Positively Third Avenue

A Review of John B. Thompson's Merchants of Culture: The Publishing Business in the Twenty-First Century

John B. Thompson's excellent book, Merchants of Culture, subtitled The Publishing Business in the Twenty-First Century, brought to mind many images both from this, the twenty-first, and from the last century, when I began my career as a publisher working for commercial houses.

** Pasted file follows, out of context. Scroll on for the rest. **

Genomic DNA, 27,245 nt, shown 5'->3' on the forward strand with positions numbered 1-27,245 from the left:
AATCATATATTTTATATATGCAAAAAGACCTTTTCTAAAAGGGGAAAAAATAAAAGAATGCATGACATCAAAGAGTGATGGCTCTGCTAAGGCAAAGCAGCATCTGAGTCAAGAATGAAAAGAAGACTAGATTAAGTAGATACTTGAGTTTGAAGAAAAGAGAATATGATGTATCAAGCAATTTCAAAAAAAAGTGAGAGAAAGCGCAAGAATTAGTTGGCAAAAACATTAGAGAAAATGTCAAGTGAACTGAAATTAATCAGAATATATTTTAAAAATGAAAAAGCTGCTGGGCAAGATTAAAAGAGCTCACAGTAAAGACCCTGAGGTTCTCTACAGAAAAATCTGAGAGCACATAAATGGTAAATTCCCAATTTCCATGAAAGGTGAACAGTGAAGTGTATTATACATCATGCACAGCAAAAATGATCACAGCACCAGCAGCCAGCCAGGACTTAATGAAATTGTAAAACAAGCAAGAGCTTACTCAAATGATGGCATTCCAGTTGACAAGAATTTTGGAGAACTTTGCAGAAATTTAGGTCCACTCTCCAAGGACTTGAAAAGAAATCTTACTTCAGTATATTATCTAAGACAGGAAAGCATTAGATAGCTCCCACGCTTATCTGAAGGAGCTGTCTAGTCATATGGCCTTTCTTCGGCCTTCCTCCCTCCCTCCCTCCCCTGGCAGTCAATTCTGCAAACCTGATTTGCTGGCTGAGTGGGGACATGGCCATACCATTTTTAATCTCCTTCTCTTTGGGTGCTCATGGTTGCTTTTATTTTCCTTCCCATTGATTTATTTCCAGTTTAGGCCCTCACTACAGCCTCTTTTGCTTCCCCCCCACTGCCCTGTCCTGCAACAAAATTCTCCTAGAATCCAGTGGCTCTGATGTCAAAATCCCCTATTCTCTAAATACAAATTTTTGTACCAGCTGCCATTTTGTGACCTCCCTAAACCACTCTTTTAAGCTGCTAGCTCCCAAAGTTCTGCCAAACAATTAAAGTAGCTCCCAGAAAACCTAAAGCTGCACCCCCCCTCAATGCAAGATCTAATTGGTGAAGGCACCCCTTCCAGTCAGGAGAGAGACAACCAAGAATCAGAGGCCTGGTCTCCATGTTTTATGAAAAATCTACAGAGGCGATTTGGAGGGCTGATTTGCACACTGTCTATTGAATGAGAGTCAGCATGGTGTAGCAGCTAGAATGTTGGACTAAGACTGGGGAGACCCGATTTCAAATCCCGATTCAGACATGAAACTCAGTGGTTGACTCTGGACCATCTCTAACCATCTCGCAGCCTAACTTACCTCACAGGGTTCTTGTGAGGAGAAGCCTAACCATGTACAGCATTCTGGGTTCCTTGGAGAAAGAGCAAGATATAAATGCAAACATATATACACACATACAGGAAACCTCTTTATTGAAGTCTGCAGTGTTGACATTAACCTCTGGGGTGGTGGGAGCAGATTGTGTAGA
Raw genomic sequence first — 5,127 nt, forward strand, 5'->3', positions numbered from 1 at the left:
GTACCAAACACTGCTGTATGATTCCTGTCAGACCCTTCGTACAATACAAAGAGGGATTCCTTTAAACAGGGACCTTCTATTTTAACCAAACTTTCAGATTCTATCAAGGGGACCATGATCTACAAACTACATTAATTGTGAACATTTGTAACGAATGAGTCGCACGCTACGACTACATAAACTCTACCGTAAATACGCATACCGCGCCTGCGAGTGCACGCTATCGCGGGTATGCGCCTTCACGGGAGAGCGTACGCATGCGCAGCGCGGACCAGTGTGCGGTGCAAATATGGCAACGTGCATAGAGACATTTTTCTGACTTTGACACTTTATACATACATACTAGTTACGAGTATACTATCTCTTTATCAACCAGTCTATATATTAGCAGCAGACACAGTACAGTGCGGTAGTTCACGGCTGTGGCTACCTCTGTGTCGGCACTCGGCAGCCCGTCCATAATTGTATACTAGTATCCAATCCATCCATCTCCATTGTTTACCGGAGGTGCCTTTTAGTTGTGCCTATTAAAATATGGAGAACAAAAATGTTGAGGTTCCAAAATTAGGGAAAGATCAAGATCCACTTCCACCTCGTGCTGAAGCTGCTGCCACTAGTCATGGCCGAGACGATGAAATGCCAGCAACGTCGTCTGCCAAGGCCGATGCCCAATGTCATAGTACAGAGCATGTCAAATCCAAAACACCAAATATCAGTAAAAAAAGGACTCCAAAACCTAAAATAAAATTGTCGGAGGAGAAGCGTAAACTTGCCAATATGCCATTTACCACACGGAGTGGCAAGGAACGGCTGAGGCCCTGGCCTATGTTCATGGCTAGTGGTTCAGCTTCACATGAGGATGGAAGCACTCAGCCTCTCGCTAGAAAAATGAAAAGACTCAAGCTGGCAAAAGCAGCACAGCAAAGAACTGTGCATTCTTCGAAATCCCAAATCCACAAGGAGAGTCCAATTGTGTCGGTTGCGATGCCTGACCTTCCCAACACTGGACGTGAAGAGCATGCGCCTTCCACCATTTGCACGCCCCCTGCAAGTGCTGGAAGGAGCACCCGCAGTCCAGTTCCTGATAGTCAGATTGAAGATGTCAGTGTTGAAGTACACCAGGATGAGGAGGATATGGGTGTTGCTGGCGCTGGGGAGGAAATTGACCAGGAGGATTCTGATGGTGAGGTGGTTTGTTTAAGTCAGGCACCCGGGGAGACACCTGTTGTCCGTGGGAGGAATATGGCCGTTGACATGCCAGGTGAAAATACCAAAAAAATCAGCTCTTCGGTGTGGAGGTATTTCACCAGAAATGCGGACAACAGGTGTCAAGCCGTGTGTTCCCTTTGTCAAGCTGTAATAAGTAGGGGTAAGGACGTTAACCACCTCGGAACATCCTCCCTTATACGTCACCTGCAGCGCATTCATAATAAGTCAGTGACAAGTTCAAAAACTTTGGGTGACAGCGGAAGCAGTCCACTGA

Although my experience in trade publishing proper spanned only four years—beginning in late 1988 and extending through late 1992 at The Free Press, and Merchants of Culture is expressly about trade publishing—it made me think of nothing so much as a certain day in 1981 when I was in college publishing in New York. Having spent the first nine years of my career in the college department of the then Harcourt Brace Jovanovich, I experienced two big events that same day: the bound galleys of the first-ever book I had signed and published as an editor, Anthony Giddens's Sociology: A Brief but Critical Introduction, arrived in my office, on the eleventh floor of the HBJ building at Forty-Eighth Street and Third Avenue, just as the furniture movers were removing all the contents of my office to ship to Harcourt's new building in San Diego, California. I said hello to the book as I said goodbye to my file cabinet. Following Harcourt's momentous move, I would soon be leaving my Third Avenue digs, but, for the record, my journey west ended not in California but crosstown at McGraw-Hill, then on Forty-Ninth Street and Sixth Avenue, New York City, far short of the Golden State.